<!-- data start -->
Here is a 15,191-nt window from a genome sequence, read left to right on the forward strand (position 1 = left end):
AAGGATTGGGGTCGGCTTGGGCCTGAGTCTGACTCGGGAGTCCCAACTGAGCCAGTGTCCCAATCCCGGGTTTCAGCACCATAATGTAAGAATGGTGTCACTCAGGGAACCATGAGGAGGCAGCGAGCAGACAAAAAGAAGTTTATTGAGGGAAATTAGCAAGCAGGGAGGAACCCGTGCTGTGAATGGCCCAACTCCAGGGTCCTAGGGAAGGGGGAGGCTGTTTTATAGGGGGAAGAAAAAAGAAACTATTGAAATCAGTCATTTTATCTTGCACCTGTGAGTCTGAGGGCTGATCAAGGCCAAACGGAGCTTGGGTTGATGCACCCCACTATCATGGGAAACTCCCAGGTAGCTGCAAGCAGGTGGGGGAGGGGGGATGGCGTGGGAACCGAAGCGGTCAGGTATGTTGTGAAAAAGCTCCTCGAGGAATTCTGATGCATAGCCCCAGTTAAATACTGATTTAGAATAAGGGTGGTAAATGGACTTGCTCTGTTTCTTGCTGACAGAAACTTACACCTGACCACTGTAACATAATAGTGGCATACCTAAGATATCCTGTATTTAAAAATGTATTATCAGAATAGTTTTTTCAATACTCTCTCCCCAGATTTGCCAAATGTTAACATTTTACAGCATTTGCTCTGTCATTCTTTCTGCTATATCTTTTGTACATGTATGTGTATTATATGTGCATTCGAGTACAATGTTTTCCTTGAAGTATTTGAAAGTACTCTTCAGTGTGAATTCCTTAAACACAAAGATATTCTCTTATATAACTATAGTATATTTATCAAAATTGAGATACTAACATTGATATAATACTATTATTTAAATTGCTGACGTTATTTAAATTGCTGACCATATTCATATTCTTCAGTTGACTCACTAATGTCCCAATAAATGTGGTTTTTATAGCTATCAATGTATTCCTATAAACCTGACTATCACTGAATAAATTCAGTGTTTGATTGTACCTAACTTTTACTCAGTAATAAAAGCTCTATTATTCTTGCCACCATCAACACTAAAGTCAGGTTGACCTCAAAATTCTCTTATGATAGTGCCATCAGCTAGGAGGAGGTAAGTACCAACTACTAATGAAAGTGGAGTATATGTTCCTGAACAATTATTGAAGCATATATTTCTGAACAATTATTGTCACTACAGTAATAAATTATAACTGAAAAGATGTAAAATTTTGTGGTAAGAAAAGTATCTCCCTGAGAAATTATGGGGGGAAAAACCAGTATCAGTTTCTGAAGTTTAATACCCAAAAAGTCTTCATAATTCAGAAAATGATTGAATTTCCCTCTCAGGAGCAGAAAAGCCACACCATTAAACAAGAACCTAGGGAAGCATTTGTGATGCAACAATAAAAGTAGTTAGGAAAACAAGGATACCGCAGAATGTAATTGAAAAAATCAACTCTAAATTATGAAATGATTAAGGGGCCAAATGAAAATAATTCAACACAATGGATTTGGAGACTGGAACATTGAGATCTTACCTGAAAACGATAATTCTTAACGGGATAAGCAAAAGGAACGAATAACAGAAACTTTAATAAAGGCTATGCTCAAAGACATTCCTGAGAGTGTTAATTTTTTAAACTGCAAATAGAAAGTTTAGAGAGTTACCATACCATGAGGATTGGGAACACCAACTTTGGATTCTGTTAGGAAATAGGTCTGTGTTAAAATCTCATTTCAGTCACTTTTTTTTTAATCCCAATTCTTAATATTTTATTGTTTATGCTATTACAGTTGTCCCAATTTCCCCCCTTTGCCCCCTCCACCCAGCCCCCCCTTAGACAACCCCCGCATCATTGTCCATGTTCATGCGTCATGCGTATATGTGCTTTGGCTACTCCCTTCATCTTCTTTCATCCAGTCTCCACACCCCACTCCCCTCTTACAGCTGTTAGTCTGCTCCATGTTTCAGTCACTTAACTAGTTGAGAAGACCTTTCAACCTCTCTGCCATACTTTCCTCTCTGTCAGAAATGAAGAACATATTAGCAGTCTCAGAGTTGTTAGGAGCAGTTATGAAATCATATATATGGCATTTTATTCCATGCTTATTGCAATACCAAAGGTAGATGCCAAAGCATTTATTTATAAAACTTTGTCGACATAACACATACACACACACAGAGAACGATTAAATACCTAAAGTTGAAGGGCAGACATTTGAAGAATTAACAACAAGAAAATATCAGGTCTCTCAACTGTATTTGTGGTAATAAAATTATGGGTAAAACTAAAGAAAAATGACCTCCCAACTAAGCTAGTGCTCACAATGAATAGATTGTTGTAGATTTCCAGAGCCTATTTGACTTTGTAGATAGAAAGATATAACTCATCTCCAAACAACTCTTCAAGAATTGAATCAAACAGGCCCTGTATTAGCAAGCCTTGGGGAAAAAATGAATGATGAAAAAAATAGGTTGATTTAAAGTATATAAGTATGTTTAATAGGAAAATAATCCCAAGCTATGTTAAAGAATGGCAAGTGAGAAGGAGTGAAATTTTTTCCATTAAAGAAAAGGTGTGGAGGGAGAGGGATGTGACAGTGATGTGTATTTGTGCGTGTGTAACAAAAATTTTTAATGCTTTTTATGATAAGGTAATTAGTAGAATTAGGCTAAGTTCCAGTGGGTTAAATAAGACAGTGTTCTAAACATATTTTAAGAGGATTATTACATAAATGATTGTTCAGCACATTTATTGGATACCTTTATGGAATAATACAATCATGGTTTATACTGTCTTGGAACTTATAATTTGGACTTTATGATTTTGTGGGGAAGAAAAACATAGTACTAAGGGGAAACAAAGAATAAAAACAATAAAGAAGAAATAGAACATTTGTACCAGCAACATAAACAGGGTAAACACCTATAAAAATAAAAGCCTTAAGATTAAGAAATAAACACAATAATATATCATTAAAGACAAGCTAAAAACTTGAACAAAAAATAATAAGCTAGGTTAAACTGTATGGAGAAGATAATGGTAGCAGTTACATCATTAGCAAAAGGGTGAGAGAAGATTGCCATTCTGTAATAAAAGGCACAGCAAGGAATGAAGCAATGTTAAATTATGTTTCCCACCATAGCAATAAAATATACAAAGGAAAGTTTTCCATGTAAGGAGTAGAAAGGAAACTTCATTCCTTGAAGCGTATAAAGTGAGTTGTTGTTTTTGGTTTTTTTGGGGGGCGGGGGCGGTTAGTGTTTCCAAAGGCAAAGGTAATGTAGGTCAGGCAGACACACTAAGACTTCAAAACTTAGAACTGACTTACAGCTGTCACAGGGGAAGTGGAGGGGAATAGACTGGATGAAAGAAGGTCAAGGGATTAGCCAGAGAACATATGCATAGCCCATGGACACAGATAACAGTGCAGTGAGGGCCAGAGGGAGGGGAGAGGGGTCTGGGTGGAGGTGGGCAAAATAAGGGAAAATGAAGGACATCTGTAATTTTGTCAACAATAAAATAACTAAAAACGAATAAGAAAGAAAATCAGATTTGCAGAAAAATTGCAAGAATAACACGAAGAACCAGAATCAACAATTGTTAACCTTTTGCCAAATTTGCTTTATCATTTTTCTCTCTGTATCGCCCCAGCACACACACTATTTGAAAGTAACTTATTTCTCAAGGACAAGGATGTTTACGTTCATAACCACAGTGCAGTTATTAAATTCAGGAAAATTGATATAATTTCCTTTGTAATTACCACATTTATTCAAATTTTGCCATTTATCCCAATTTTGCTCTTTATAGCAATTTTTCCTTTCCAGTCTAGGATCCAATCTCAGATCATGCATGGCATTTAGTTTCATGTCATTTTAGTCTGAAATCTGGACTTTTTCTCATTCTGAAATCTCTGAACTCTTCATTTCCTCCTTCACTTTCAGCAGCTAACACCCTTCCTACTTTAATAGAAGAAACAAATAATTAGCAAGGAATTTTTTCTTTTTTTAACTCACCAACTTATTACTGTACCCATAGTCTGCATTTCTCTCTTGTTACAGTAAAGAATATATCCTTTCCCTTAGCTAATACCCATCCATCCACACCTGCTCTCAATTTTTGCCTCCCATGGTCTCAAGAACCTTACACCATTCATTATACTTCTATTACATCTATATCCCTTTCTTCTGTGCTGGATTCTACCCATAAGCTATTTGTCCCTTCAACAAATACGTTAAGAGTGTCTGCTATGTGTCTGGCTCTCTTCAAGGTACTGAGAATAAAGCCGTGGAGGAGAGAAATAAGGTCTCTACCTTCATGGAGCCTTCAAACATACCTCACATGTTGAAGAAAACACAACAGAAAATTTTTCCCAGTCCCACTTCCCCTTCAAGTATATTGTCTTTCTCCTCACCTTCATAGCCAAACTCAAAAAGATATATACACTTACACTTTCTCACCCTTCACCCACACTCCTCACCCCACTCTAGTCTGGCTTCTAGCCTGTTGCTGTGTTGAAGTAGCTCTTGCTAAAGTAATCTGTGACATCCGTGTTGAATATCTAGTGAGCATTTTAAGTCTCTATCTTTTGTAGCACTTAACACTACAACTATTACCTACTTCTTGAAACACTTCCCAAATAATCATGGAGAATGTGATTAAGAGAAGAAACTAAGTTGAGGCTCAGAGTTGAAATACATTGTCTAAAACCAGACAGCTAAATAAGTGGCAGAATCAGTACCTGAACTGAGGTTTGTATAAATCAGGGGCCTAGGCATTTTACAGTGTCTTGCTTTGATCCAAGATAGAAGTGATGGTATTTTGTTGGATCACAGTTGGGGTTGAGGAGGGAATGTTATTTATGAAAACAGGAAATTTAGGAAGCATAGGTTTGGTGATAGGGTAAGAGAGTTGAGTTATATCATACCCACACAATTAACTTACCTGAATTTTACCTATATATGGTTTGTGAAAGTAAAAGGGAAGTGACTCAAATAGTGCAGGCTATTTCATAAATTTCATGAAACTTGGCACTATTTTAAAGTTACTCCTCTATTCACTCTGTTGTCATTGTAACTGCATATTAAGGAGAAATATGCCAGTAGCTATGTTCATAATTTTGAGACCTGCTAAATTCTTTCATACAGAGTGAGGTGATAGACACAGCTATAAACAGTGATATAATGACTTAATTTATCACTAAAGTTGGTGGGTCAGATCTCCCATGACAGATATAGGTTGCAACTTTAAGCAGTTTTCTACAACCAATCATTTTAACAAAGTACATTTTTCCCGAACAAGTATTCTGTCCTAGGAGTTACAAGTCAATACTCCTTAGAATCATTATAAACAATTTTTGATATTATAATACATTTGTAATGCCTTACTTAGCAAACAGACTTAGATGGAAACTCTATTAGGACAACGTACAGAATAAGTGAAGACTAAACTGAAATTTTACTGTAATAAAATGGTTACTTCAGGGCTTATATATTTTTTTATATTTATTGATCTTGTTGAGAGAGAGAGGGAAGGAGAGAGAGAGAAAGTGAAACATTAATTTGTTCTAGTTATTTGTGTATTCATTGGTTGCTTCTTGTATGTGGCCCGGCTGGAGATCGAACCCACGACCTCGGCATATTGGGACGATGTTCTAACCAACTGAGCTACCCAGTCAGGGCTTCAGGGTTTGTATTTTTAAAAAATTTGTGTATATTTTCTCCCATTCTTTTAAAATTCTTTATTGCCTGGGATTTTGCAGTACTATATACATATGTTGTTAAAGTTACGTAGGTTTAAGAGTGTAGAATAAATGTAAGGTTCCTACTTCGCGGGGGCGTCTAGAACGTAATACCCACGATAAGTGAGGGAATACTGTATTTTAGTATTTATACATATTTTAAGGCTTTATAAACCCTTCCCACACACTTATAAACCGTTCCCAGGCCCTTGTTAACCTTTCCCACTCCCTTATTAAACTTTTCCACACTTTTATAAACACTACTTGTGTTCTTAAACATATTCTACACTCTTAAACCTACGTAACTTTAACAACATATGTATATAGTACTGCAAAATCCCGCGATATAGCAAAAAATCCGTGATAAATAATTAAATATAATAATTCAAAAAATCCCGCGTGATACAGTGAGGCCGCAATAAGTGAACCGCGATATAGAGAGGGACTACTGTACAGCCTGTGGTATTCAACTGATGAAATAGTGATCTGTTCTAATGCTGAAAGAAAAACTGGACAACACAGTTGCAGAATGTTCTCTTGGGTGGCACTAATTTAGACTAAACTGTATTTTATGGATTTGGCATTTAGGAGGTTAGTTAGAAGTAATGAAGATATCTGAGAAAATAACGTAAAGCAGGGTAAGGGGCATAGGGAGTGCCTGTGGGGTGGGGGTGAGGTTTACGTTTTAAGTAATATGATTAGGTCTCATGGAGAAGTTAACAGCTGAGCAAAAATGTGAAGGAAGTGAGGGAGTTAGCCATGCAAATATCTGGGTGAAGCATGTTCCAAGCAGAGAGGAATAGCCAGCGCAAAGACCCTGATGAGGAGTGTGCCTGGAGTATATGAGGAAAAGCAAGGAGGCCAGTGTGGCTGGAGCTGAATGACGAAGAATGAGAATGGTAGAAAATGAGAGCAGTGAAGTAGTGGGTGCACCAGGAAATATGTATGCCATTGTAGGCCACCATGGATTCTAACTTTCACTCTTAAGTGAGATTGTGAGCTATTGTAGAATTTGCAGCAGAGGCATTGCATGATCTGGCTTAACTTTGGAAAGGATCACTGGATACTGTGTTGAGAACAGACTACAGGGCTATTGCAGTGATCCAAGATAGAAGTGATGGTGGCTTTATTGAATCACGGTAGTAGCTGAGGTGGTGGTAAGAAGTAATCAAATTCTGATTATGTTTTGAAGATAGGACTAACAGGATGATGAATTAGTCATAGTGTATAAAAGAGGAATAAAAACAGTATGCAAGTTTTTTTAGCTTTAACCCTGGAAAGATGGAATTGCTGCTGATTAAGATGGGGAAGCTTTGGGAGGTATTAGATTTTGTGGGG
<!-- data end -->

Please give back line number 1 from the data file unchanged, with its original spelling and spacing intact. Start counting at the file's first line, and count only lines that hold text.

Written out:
Here is a 15,191-nt window from a genome sequence, read left to right on the forward strand (position 1 = left end):